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Hoffmann, R. A wiki for the life sciences where authorship matters. Nature Genetics (2008)
 
 
 

Correlation between intracellular interferon-gamma (IFN-gamma) production by CD4+ and CD8+ lymphocytes and IFN-gamma gene polymorphism in patients with type 2 diabetes mellitus and latent autoimmune diabetes of adults (LADA).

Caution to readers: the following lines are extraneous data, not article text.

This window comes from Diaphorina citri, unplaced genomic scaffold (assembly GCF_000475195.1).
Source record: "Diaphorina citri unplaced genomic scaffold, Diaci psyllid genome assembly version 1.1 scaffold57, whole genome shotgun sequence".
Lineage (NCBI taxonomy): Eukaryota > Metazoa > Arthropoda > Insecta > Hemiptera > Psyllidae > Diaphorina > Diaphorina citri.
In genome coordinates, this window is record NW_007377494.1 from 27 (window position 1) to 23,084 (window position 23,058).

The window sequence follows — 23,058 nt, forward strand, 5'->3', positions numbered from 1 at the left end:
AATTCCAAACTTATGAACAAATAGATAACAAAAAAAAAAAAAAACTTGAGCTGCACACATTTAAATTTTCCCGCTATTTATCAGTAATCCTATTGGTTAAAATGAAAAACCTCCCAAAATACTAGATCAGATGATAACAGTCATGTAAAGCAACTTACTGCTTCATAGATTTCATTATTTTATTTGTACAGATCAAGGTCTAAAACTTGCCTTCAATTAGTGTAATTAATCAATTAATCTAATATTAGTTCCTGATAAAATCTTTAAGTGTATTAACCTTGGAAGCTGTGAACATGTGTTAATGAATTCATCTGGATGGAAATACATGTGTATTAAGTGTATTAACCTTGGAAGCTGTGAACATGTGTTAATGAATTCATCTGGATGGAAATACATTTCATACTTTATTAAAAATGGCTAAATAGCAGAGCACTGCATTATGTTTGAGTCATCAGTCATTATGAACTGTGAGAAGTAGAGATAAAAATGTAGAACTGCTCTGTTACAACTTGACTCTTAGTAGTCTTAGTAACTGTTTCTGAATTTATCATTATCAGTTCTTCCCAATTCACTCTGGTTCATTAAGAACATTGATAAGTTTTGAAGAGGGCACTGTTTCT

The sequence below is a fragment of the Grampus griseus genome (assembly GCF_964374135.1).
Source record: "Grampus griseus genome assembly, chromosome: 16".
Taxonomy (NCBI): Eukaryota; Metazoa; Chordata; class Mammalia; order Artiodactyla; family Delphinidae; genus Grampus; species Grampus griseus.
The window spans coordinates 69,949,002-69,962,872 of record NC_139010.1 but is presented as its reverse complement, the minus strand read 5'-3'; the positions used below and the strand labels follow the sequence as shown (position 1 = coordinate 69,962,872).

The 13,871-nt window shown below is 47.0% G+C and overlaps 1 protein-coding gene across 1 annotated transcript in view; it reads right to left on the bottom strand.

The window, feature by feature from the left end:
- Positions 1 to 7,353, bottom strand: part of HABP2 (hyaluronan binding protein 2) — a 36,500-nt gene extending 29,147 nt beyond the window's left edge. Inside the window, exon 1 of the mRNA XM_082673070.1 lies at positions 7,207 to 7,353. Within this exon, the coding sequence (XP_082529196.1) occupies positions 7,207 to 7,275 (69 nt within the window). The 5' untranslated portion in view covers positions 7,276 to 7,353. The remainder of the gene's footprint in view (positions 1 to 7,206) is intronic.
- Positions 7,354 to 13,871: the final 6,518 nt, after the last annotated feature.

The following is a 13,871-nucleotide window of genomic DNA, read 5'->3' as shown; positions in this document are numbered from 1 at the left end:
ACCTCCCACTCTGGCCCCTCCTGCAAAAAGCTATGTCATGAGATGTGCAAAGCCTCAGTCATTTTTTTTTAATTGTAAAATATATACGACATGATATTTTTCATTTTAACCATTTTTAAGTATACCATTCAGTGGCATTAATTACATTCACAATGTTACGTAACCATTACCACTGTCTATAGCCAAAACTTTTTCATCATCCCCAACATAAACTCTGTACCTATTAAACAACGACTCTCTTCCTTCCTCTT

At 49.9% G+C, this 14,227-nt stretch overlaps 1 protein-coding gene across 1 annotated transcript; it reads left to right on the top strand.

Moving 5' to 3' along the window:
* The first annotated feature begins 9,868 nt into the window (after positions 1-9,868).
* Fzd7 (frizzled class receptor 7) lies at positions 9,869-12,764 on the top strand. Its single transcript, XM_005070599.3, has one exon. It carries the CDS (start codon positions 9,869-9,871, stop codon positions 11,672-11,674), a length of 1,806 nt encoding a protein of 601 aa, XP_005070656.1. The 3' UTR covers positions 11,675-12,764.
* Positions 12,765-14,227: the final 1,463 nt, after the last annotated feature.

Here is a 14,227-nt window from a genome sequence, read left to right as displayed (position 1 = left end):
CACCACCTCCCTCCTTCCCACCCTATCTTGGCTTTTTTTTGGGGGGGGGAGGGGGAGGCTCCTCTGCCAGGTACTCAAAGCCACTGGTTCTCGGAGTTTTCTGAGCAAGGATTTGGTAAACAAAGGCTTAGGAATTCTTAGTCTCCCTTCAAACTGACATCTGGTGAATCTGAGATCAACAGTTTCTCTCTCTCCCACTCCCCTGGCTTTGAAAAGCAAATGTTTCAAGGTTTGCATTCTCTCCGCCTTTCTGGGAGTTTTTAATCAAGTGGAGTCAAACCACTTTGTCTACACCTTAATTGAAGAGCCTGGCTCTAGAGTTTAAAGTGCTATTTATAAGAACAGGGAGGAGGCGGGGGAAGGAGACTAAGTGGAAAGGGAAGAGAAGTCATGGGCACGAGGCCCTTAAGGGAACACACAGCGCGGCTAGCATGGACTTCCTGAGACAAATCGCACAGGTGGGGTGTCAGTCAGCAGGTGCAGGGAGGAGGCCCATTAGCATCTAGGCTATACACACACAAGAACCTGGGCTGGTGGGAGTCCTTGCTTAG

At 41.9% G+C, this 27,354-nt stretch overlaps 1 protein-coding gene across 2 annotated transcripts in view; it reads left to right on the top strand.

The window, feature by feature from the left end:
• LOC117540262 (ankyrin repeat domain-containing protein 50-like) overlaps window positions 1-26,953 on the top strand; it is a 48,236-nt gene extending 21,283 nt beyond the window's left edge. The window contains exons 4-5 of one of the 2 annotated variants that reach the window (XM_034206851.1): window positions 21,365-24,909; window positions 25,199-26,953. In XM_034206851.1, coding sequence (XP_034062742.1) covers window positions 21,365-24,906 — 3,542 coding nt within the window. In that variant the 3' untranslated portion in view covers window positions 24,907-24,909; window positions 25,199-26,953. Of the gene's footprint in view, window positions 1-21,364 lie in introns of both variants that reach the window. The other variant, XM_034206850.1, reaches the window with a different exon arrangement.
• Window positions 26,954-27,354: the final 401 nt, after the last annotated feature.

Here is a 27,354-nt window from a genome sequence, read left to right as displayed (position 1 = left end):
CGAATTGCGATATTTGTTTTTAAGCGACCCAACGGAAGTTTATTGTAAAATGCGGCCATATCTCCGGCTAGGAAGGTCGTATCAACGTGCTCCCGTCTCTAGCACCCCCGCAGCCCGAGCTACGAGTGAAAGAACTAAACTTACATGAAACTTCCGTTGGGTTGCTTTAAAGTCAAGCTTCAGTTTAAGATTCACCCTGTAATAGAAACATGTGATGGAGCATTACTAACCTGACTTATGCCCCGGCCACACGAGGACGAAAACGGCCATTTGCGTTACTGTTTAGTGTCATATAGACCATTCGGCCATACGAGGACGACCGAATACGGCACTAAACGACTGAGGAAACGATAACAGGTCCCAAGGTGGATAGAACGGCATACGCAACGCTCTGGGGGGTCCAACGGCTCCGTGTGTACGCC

IFN-gamma is considered to be involved in the pathogenesis of diabetes mellitus. In this study, the presence of T/A mutation at position -874 in IFN-gamma gene was assessed in patients with latent autoimmune diabetes of adults (LADA), in patients with type 2 diabetes and in healthy individuals. Subsequently, an attempt was made to correlate the presence of this mutation with the ability of CD4+ or CD8+ lymphocytes from these individuals to release IFN-gamma following mitogenic stimulation. There were no significant differences in the distribution of genotypes and haplotypes in the three study groups. However, the frequency of the low IFN-gamma production allele (IFN-gamma 874( *)A) was significantly higher in type 2 diabetics compared to controls. CD4+ and CD8+ cells obtained from type 2 diabetics released significantly lower amounts of IFN-gamma in the intracellular space, compared to those released by cells obtained from LADA patients and healthy volunteers. Furthermore, even CD4+ and CD8+ from type 2 diabetics bearing the TT genotype (high producers) released significantly lower amounts of IFN-gamma than LADA patients carrying the same genotype, probably due to the activity of molecules directly or indirectly inhibiting IFN-gamma production. The results of this study indicate that IFN-gamma may contribute to the development of type 2 diabetes, based on a combination of molecular and immunological observations.[1]

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